Paul Bagshaw has written an essay on the state of the Anglican Communion after the most recent Primates Meeting, and his thoughts are similar to mine. The threat of the primates dictating terms beyond the borders of their own provinces ebbs as the threat of a Communion run by the Archbishop of Canterbury and a London-based bureaucracy flows.
Bagshaw's essay is all the more significant in light of today's development in the Church of England's General Synod. The synod defeated a resolution that would have made it more difficult to pass the proposed Anglican Covenant by requiring a two-thirds majority. The archbishop now seems increasingly likely to have his own church's backing for the covenant, a key piece of his centralizing agenda.
The Standing Committee is to be the Archbishop's 'consultative council'. In effect the Diocesan structure of the English Church is writ global: the monarchical Archbishop rules and courtiers advise. They have no veto.
So this would now seem to be the shape of the Communion:
Each province is autonomous.
There is a stronger recognition of the differences of structure, decision making and distribution of powers within each province. Pressures towards harmonisation have been rebuffed.
The motif of 'family' has resurfaced, specifically in its aspect of 'blood is thicker than water', i.e. we disagree but continue together. Clearly this is only true for those family members who are prepared to stay together.
There is a renewed emphasis on regionalism, facilitated by the Primates' Standing Committee. This will be a difficult trick to pull off effectively: on the one hand the centralising agenda will still pull matters towards the Archbishop of Canterbury and, on the other, the defence of autonomy will pull people apart. However, if successful, regional groupings could well supply an intermediate layer of debate and discussion which will enable better co-ordination of a looser Communion to the benefit of all.
It is an ever more clerical Communion. Unless regional meetings include the laity as full participants they will reinforce the dominance of bishops.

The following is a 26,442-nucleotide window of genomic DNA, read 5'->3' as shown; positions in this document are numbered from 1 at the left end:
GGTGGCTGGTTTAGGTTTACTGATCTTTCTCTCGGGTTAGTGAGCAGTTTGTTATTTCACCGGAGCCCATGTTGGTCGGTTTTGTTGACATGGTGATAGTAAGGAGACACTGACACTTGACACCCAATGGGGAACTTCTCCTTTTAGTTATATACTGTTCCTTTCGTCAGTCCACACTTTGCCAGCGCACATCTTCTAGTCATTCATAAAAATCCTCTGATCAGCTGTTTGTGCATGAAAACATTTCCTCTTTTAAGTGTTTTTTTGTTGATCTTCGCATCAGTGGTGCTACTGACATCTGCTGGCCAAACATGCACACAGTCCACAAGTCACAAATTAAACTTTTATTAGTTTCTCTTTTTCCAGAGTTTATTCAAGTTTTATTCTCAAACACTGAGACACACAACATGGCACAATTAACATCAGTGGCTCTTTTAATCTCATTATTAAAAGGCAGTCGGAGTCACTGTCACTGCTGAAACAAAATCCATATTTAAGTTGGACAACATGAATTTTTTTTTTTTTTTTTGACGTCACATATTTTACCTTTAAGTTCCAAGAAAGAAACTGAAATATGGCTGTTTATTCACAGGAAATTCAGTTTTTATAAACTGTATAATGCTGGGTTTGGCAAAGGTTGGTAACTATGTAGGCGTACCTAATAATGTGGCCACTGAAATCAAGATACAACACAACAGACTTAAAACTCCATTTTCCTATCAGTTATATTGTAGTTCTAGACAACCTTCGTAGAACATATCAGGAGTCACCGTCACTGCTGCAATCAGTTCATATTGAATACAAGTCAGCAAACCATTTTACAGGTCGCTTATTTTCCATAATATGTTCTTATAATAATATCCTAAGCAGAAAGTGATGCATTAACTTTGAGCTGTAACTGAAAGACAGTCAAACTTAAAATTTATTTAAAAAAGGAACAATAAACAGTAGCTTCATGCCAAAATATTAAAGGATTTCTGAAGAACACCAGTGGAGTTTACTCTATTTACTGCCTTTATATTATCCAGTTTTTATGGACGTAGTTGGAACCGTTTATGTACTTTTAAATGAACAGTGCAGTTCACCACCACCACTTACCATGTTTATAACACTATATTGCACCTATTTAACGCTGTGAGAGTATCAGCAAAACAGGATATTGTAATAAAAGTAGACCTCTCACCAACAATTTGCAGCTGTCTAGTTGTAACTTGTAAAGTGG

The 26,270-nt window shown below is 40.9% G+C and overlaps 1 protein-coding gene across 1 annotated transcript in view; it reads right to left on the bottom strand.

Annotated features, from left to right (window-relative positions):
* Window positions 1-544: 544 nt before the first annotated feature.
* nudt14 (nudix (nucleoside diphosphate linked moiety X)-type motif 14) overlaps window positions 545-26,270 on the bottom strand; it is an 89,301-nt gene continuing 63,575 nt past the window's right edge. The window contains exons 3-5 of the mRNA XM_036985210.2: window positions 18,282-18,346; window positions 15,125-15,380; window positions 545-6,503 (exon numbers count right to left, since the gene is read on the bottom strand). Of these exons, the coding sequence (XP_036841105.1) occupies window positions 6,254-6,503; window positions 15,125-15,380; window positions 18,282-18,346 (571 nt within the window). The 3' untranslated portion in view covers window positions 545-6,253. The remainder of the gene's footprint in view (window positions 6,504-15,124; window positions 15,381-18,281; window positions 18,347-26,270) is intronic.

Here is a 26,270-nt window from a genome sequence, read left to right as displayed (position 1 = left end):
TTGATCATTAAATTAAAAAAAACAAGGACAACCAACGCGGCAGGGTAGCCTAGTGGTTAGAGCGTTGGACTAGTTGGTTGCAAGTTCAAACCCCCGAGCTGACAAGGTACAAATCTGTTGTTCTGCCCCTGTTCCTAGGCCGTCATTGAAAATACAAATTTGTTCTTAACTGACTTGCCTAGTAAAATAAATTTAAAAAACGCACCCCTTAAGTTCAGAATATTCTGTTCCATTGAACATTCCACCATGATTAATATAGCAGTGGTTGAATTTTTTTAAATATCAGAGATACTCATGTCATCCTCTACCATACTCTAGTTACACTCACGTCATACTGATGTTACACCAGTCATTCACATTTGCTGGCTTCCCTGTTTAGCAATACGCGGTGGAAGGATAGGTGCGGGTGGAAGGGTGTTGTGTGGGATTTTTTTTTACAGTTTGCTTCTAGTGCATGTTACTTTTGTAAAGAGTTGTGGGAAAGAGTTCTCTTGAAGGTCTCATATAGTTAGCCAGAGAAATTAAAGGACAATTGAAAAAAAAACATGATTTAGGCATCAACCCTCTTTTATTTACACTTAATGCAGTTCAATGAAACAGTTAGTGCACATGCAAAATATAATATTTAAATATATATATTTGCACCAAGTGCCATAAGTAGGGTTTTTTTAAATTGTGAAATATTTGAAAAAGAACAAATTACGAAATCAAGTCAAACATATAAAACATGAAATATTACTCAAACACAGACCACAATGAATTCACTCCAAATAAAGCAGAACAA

The more deliberative nature of the Lambeth Conference (if continued) and Primates' Meeting will leave a vacuum. Some people will always want clear and authoritative statements despite and because it's a murky and ambiguous world. There will still be a demand for the equivalent of Lambeth Conference Resolutions - but these should remain of moral and persuasive authority, given force only when incorporated in each separate province following their own distinct procedures .
Power will flow to the Archbishop of Canterbury. Leadership of global deliberation will flow to the international consultative bodies. Thus power will flow to the Anglican Communion Office. Information and administration is power and it will all go though the ACO & Lambeth Palace staff.
The Anglican Consultative Council will be marginalised. Like an English Deanery Synod it will make work for itself but its primary function now is merely to vote for (some of the) members of the Standing Committee of the Anglican Communion.
The SCAC itself, which briefly looked as though it would hold the Communion's strings, will become a rubber stamp to endorse decisions made between the Archbishop of Canterbury, the General Secretary of the Communion, the ACO & Lambeth Palace staff.
The place of the Covenant in this is not clear. Clearly the Covenant is not dead. The logic of this shape of the Communion would marginalise it, perhaps draw any teeth, but the question remains: will the Covenant be an effective document or will it now join the honoured ranks of documents with little or no consequence?
I'm still afraid it's the former. If passed the Covenant contains so many powers-in-embryo that it will inevitably be used.